Sad news today for the forty-fourth anniversary of the first episode of Doctor Who, with the news that Verity Lambert, the first producer of the series, has passed away aged 71. When she got the job back in 1963 she was the youngest, and only female producer at the BBC. Known for standing up to her superiors, and one of the people most often credited with the early success of the programme, probably the best example is when she introduced the Daleks, despite being specifically advised not to by Donald Wilson, head of serials. One of the great unanswered questions – would Doctor Who still be so well known forty-four years later had she done what she was told?
One of the favourite techniques used by regular weekly shows is to have an episode that plays with the underlying concept, so for example we have the Mirror Universe stories in Star Trek, or stories such as Superman II where the hero either looses or gives up his powers. Doctor Who has done similar concept breaking episodes at times in it’s history, and this week was one of those times, where we had a story where the Doctor wasn’t himself – indeed he wasn’t even the same race – as in order to hide from a group of aliens referred to initially only as ‘the Family’ he uses a device in the TARDIS called the Chameleon Arch that creates a new character and biology for him, allowing him to hide. His Timelord persona is safely stored away in a device disguised as a pocket watch ready for when he is able to come out of hiding.
The episode, Human Nature is based on the 1995 book of the same name, however whilst a number of plot elements and character names are reused, the plot is somewhat changed. The basic concept of the Doctor becoming human, and the main location as an English public school in the winter before the Great War are retained, but characters are changed. For example the widow Joan Redfern who falls in love with Doctor John Smith becomes a nurse in the TV episode, whilst in the book she is a science teacher. The reason for the Doctor becoming human is different than in the book too.
The episode operated on many levels. On the surface you have the story of the Doctor hiding from aliens who need the last of the Timelords, however as Beth pointed out in many ways it is a tragic story. Alongside the simple surface story one of the boys, Tim, appears to have telepathic powers and can see the future. Whilst these are partly in the main plot to allow him to see visions of Martha’s real life, he also at times gets premonitions of the impending war, including his death alongside a fellow boy from the school in an attack. There is also an element of tragedy surrounding Joan Redfern, who having lost her first husband is attracted to Doctor John Smith, but who you ultimately know will loose him as the personality and life are artificially generated and will disappear when the Doctor regains his previous character.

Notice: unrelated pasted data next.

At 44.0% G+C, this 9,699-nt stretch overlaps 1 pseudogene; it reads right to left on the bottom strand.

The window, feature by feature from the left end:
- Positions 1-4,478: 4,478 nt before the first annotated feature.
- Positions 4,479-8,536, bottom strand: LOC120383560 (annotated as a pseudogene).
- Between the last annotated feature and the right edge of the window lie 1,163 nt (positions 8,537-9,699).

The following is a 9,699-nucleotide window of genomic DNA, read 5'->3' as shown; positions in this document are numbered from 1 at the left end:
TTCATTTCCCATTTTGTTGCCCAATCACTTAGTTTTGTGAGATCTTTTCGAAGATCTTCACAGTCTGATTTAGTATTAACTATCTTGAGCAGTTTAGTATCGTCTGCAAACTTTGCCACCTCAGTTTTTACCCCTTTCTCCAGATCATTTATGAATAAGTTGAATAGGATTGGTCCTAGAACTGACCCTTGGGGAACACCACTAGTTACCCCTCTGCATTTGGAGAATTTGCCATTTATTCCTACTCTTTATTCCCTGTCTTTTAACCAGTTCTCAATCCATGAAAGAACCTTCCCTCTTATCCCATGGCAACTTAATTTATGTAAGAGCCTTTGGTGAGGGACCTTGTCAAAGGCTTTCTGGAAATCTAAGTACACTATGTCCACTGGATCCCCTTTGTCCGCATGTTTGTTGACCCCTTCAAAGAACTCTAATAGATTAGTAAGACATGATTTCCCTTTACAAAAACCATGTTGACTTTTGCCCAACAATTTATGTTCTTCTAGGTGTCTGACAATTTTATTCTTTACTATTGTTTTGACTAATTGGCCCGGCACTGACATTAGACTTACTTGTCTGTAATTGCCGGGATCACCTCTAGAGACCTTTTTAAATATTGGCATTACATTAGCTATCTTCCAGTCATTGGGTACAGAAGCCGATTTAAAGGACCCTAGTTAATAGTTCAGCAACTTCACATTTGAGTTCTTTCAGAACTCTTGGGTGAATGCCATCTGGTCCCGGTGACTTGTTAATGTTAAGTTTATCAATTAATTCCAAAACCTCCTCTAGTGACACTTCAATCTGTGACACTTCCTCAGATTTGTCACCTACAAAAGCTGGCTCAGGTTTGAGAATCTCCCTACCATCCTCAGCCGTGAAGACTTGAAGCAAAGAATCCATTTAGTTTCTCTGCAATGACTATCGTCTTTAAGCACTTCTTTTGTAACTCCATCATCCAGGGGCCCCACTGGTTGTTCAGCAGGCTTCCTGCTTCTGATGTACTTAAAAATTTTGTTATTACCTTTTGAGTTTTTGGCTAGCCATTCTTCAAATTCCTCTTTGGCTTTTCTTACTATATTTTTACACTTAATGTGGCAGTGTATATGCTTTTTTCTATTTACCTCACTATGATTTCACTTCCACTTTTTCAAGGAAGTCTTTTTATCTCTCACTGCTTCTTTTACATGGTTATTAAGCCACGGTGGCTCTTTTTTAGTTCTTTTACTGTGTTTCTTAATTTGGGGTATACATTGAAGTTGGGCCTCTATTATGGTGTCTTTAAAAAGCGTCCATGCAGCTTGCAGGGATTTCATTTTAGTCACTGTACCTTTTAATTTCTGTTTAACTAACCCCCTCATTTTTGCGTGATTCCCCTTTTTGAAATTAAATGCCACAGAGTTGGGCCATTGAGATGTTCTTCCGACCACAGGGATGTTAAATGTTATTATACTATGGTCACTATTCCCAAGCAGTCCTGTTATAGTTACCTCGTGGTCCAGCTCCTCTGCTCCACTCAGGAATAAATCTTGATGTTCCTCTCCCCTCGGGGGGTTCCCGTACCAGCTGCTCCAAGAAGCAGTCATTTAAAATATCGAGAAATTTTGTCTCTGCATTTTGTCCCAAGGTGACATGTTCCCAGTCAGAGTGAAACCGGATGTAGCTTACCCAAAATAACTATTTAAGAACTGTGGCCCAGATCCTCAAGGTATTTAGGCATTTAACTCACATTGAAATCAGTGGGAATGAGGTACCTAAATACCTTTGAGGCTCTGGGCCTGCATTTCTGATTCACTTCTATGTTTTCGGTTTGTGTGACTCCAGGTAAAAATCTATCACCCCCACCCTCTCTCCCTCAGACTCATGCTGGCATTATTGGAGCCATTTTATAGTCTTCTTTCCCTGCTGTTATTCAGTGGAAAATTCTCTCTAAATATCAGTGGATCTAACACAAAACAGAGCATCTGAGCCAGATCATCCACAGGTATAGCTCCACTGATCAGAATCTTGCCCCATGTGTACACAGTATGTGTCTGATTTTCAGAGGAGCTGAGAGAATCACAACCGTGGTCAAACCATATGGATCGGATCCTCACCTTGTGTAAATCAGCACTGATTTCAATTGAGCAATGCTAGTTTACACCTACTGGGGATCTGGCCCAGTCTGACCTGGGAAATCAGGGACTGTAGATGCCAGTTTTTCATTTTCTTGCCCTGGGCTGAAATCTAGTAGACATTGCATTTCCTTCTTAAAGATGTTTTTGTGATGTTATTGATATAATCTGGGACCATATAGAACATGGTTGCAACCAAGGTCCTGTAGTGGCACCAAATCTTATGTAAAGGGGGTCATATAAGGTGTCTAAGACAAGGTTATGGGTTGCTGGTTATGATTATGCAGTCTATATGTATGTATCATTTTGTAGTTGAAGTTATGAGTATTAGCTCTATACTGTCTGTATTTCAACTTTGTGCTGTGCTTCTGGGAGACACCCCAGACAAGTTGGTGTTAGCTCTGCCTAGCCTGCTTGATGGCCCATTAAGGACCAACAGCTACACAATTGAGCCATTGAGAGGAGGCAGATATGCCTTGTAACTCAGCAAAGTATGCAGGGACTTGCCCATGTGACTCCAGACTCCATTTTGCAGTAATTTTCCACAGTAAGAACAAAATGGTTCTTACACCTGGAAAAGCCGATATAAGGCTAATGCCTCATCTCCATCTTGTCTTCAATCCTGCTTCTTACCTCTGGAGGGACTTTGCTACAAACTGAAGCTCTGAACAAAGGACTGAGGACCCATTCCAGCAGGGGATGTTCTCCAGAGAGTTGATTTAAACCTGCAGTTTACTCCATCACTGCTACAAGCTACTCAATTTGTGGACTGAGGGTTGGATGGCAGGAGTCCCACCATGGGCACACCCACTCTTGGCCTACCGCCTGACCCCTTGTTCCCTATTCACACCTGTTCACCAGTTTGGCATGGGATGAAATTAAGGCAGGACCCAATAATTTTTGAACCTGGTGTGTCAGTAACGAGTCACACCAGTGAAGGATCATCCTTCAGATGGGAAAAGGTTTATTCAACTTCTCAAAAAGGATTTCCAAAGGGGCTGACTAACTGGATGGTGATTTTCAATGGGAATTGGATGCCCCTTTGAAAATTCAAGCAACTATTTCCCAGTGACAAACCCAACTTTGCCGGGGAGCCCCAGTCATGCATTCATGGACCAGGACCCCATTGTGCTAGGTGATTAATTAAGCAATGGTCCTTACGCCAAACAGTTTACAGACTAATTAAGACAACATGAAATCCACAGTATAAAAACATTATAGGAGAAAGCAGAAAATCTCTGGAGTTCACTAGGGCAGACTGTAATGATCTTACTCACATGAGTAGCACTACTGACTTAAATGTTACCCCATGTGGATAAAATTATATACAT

The episode is also a great opportunity for Freema Agyeman to shine as Martha Jones. Doctor John Smith obviously doesn’t remember who she really is, and believes she is just his maid. Whilst the Doctor is blissfully unaware, except through strange dreams, of his true identity, she is tasked with keeping him safe, and if something goes wrong bringing him back, her only guide being a list of instructions that the Doctor has left behind in the TARDIS, also hidden away so as not to attract attention.
Quite aside from having a great multi-layered plot, we also have some nice moments for the fans. Doctor John Smith has been keeping a journal of his strange dreams, and as he shows Joan the notebook, we see pictures he has drawn of creatures from the new series, but then for the first time an on screen acknowledgement of the previous series with the journal including images of many of the previous Doctor’s. Later on when Doctor John Smith is talking about his family he mentions that his parents are called Sydney and Verity, acknowledgement of Sydney Newman the Canadian TV producer who created Doctor Who, and Verity Lambert it’s first producer.
All in all I thought it was one of the best episodes of the new series, nicely evoking the atmosphere of the period, along with some scary badies whose traits were more unnerving compared to the cringe-making give-away of the Slitheen. Amongst all of that you also had a noticeably different character in Doctor John Smith at the centre, who even when he is confronted by the badies in the cliff-hanger, still can’t remember who he is. Great stuff, and I’m now really looking forward to the conclusion next week. Hints about that episode seem to imply that ‘the Family’ are part of a bigger plan. Part of the Mr Saxon story arc? We’ll have to wait and see.